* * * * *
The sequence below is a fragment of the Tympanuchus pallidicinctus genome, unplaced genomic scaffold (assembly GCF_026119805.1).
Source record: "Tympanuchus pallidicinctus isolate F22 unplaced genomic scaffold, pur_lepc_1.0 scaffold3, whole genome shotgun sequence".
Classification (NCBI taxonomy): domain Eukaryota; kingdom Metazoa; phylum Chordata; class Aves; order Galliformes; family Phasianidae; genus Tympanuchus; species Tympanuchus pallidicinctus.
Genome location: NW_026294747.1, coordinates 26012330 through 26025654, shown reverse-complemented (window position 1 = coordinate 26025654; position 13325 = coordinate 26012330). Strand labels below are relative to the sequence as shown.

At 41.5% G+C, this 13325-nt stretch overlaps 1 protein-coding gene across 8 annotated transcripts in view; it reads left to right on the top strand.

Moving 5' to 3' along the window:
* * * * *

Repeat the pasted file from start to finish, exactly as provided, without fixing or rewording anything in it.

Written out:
The sequence below is a fragment of the Tympanuchus pallidicinctus genome, unplaced genomic scaffold (assembly GCF_026119805.1).
Source record: "Tympanuchus pallidicinctus isolate F22 unplaced genomic scaffold, pur_lepc_1.0 scaffold3, whole genome shotgun sequence".
Classification (NCBI taxonomy): domain Eukaryota; kingdom Metazoa; phylum Chordata; class Aves; order Galliformes; family Phasianidae; genus Tympanuchus; species Tympanuchus pallidicinctus.
Genome location: NW_026294747.1, coordinates 26012330 through 26025654, shown reverse-complemented (window position 1 = coordinate 26025654; position 13325 = coordinate 26012330). Strand labels below are relative to the sequence as shown.

At 41.5% G+C, this 13325-nt stretch overlaps 1 protein-coding gene across 8 annotated transcripts in view; it reads left to right on the top strand.

Moving 5' to 3' along the window: